North Korea’s Move to Expel American Envoys

( – The United States government recently announced they have secured the release of U.S. Army soldier Travis King who sprinted into North Korea and was taken captive. It’s not known why King ran into the hostile nation but U.S. officials said they partnered with Sweden and received help from China to secure his release. Military personnel said they expect King to arrive back in the United States soon. Tensions with North Korea have been on the rise lately as North Korea supports Russia’s war against U.S.-backed Ukraine. There is also strain over North Korea’s growing nuclear program.

Jake Sullivan, the White House security adviser, thanked the “interagency team” for their work in getting King released. U.S. officials admit some surprise that North Korea was as amenable as they were in releasing King, they speculate officials in Pyongyang viewed the low-ranking 23-year old as having little value.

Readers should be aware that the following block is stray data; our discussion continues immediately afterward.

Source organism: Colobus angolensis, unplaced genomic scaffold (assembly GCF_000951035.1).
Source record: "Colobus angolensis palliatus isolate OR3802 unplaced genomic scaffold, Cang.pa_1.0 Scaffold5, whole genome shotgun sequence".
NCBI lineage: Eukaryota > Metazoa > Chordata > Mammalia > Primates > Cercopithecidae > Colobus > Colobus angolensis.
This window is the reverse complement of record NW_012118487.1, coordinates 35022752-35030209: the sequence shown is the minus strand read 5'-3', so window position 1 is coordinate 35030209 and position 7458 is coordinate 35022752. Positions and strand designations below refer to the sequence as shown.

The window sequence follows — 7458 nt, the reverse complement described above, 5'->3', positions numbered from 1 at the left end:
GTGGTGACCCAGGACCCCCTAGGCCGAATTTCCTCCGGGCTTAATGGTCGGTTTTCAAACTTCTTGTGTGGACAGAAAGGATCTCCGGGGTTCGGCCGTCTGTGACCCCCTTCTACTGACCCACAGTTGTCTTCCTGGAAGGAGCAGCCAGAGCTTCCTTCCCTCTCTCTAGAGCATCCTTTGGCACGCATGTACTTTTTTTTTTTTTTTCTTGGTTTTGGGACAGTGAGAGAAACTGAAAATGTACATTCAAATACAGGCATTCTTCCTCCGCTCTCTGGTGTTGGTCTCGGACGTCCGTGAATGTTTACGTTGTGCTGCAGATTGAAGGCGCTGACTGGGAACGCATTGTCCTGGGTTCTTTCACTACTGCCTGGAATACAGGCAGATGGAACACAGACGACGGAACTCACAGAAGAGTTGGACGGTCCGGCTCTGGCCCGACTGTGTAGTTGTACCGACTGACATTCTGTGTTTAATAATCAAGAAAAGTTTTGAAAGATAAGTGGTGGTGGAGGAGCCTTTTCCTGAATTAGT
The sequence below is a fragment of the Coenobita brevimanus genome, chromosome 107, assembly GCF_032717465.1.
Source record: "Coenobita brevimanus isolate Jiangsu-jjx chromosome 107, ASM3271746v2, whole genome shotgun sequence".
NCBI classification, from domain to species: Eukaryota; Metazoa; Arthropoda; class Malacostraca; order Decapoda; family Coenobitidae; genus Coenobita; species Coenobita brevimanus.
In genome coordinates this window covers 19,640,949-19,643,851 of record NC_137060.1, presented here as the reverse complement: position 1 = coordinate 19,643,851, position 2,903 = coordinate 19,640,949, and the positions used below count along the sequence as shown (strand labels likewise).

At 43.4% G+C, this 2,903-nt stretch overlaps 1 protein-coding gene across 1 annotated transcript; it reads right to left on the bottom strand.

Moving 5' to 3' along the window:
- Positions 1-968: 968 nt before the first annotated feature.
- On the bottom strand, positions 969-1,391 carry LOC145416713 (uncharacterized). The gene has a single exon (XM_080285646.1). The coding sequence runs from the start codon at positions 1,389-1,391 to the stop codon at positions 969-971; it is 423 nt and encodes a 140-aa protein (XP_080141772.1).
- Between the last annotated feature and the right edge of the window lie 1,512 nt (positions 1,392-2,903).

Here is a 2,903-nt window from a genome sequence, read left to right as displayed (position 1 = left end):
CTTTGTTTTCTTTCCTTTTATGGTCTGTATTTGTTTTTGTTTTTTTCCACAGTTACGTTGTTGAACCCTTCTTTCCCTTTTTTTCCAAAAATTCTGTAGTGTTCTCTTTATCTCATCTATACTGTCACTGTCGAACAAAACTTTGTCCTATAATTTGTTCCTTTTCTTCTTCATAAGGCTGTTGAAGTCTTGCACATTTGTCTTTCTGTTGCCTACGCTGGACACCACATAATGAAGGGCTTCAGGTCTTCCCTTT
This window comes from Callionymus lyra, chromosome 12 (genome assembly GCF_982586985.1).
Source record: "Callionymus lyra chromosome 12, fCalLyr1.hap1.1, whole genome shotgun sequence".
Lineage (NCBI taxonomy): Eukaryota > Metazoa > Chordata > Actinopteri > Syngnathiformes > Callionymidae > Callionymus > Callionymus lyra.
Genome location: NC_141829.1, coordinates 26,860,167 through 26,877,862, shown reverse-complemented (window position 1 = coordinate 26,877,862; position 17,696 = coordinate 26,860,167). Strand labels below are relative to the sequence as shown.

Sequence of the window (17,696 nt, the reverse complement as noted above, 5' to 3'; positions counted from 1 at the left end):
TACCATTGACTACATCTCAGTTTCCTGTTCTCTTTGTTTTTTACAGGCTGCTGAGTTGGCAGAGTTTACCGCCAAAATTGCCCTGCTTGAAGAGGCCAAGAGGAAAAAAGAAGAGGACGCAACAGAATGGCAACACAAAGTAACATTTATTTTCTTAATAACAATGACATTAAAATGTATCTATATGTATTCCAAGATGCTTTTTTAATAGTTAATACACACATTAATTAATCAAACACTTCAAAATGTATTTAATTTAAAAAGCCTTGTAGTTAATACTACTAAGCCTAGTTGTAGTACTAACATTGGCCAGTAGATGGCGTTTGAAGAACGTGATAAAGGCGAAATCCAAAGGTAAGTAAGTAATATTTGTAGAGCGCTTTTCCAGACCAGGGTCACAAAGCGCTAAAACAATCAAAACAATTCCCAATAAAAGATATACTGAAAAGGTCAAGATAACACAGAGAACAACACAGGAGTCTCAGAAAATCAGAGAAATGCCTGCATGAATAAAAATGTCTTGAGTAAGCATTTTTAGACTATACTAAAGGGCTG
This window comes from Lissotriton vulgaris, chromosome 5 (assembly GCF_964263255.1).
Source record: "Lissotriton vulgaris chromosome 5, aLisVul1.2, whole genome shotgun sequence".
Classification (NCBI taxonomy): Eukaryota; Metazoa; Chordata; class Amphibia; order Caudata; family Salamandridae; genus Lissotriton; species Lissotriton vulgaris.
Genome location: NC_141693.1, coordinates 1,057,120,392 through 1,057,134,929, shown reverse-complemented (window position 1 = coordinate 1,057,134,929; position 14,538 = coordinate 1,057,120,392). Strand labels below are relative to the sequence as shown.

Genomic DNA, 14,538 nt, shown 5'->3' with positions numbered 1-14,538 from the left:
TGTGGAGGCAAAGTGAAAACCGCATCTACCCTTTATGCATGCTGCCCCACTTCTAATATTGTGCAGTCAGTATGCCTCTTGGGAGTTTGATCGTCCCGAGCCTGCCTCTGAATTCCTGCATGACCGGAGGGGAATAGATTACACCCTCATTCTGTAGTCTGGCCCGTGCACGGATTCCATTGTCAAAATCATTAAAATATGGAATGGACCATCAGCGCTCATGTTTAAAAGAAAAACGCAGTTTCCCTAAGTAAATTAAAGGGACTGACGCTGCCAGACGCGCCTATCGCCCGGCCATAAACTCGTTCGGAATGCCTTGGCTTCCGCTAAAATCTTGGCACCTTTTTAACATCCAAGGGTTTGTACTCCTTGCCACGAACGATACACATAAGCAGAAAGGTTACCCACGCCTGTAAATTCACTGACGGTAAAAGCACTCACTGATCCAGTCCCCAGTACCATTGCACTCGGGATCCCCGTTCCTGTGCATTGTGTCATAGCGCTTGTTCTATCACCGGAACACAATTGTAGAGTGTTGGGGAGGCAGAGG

They speculate it was likely easier for them to simply let him go than try to force U.S. concessions in exchange for King’s release. King was released to Swedish officials who took him to the Chinese border where he was met by Nicholas Burns, Sweden’s ambassador to China, and at least one U.S. Defense Department official.

The Biden White House insists they did not give North Korea anything for the soldier, unlike the concessions they recently made to free six people from Iran. For his part King will have to answer for why he went AWOL (absent without leave) and ran into North Korea. It is expected that King, who was described as being in “good spirits” upon his release, will have to undergo psychological assessments. Hy may be subject to jail time and a dishonorable discharge from the Army. North Korean media had put out stories that King, who is black, fled to their country because he was a victim of racial discrimination and inequality within American society. The White House did not address this narrative in any way.

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